For more information on secrets managers, see my blog posts:
- Secret Management — an Introduction to Secret Manager (HashiCorp Vault, AWS Secrets Manager), and Best Practice
- Secret Management — Kubernetes Secrets Management Challenges and Integration with Secret Managers
Since we heavily rely on container images for our cloud-native workload, image security has become a more and more important topic.
Container images play a crucial role in container security. Any container created from an image inherits all its characteristics—including security vulnerabilities, misconfigurations, or even malware.
Trivy is a security scanner. It is reliable, fast, effortless, and works wherever you need it. Trivy has different scanners that look for various security issues, and the most famous use case is for container image Known vulnerabilities (CVEs) scanning.
You can run it as a CLI tool locally to scan your local container image and other artifacts before pushing it to a container registry or deploying your application.
What’s more, What’s more, Trivy is designed to be used in CI and can be easily integrated with your CI pipelines.
8 Prometheus + Grafana + Loki
Prometheus is probably the most famous open-source systems monitoring and alerting toolkit. Since its inception in 2012, many companies and organizations have adopted Prometheus, and the project has a very active developer and user community.
Prometheus collects and stores its metrics as time series data, i.e., metrics information is stored with the timestamp at which it was recorded.
Grafana, on the other hand, enables you to query, visualize, alert on, and explore your metrics, logs and traces wherever they are stored.
The Prometheus/Grafana combo probably is the most famous centralized monitoring tool. The Prometheus Operator, which manages Prometheus clusters atop Kubernetes, is recommended to install this combo easily. See the open-source project kube-prometheus for more info.
After we get our centralized monitoring system, we need centralized logging as well. The ELK stack is a popular choice for that, but since we’ve already got Grafana, here Loki is recommended.
Loki is a log aggregation system designed to store and query logs from all your applications and infrastructure, and it can show logs inside Grafana. You can use Grafana to see both logs and monitoring metrics!
Loki is a horizontally scalable, highly available, multi-tenant log aggregation system inspired by Prometheus. It is designed to be very cost-effective and easy to operate. It does not index the contents of the logs but rather a set of labels for each log stream. Since we’ve already got Grafana, Loki seems to be a more logical choice compared to installing another tech stack, which is the ELK.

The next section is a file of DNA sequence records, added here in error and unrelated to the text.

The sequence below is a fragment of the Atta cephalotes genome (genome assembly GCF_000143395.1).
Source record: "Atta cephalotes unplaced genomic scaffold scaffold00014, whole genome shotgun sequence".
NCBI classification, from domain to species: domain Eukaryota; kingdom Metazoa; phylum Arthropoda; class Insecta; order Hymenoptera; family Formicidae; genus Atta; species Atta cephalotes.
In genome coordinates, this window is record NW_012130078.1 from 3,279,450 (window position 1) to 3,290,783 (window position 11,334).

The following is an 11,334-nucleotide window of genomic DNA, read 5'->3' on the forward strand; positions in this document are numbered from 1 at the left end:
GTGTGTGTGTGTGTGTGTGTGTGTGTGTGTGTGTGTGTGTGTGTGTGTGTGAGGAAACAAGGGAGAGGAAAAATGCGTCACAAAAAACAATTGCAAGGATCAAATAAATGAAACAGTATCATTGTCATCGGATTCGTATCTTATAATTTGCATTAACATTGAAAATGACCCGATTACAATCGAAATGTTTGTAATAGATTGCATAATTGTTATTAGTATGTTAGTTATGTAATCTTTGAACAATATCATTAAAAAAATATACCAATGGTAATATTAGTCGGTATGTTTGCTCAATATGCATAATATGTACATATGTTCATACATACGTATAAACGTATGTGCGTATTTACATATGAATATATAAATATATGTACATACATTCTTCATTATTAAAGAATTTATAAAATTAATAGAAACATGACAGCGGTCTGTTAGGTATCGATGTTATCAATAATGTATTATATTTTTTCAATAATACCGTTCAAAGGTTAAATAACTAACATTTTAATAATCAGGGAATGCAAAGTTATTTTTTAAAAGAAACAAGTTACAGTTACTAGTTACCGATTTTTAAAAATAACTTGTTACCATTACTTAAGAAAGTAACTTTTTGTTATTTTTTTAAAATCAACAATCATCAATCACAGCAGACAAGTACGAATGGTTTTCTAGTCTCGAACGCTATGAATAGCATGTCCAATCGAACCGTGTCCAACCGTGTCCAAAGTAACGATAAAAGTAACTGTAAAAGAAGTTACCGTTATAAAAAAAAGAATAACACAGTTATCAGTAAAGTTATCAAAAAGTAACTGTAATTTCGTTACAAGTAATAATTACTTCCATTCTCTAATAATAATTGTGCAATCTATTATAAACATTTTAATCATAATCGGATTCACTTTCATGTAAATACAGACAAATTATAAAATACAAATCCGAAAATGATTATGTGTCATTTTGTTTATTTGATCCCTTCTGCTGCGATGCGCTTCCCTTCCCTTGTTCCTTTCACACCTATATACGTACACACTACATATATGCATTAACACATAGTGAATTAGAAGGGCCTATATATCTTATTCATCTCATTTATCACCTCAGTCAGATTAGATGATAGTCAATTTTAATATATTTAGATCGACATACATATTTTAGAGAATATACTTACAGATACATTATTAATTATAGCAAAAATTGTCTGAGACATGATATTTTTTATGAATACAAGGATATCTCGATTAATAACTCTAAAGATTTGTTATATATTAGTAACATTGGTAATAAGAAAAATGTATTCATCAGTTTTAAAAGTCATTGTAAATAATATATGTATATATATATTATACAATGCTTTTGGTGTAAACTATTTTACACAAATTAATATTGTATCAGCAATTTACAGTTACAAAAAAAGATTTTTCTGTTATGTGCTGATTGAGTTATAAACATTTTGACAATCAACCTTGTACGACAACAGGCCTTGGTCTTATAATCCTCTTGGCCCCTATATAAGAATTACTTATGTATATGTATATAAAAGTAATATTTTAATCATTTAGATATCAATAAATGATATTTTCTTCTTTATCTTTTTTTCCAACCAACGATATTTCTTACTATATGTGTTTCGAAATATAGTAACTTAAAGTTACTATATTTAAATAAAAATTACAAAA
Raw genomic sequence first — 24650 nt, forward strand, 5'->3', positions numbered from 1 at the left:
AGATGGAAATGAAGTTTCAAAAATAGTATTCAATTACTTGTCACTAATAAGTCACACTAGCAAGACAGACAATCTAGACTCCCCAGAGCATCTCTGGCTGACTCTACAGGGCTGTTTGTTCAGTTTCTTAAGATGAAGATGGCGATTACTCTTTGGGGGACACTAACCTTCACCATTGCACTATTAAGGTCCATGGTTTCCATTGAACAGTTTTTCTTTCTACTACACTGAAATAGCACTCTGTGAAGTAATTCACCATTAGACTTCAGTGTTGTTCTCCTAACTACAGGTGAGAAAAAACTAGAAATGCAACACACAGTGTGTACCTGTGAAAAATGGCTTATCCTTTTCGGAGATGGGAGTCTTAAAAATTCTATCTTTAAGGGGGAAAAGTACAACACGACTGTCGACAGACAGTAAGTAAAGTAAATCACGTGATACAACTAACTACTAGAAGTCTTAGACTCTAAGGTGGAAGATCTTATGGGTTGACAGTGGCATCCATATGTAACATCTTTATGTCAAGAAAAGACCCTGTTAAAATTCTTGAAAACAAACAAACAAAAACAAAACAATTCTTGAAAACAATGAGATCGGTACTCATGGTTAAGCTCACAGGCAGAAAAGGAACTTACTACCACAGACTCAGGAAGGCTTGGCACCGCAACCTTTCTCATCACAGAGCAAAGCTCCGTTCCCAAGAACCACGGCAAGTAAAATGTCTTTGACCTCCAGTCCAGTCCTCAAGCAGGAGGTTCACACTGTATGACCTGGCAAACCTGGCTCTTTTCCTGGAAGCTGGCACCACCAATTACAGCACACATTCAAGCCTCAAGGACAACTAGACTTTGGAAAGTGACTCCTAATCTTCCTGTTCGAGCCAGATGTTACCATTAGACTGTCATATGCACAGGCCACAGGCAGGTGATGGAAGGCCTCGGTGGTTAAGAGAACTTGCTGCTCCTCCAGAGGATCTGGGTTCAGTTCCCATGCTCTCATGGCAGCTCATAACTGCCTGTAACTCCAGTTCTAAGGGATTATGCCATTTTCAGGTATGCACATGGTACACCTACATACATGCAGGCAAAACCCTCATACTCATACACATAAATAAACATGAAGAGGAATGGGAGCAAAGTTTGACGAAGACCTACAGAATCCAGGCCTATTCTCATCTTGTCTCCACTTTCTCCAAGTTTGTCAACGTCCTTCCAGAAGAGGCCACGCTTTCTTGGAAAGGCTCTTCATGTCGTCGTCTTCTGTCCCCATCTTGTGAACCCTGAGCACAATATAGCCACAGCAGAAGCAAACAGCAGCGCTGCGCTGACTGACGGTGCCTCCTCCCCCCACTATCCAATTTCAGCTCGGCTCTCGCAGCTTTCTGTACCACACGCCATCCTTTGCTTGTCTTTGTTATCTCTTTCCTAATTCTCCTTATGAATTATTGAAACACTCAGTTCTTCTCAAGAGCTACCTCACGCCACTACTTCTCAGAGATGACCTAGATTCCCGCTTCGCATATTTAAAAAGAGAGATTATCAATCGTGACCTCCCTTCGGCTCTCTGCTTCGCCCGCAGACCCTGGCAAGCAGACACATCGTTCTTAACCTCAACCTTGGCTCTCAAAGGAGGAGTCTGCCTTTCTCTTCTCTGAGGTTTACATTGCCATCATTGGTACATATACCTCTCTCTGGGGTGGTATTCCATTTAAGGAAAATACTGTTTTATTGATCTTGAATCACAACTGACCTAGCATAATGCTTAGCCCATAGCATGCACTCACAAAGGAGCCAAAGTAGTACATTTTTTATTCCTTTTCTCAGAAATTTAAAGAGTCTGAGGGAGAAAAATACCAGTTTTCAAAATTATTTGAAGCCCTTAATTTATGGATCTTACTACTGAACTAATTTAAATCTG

We’ve already got centralized logging and monitoring. Why Jaeger?
For modern cloud-native, distributed microservice architecture workload, most operational problems are ultimately grounded in networking and observability.
Compared to the old monolithic application, it is an order of magnitude larger problem to network and debug a set of intertwined distributed services.
So, logging and monitoring alone won’t be enough; we need to be able to monitor distributed transactions, optimize performance and latencies, and analyze root causes.
And this is precisely where an end-to-end distributed tracing tool like Jaeger kicks in: it helps monitor and troubleshoot transactions in complex distributed systems.
OK, now we have everything to run our workload and to make them observable, the last but not least is incident response lifecycle and incident management.
Incident management tools try to solve one issue: acting as a single source of truth for alerts, they centralize alerts, and only the right people would be notified at the right time.
You can define your own on-call schedules and routing rules to fit any workflow, and you will never miss a critical alert.
Popular choices include Opsgenie and PagerDuty, and here Opsgenie is recommended. It’s only a personal preference; Opsgenie seems prettier and more user-friendly, and it has all the integrations you need.
OK, here we have them: 10 easy-to-use, open-source (mostly) DevOps tools to boost start-ups' SDLC:
- Infrastructure as Code: Terraform
- Infrastructure: Cloud/Kubernetes/Linkerd
- Project/Issue Tracking: Trello
- Source Code Management + CI: GitHub + GitHub Actions
- CD/GitOps: Argo CD
- Secrets Manager: Doppler
- Container Image Security: Trivy
- Centralized Logging/Monitoring: Prometheus + Grafana + Loki
- Centralized Tracing/Observability: Jaeger
- Incident Management: Opsgenie
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Soon, I’ll write about open-source DevOps tools and newly emerged tools.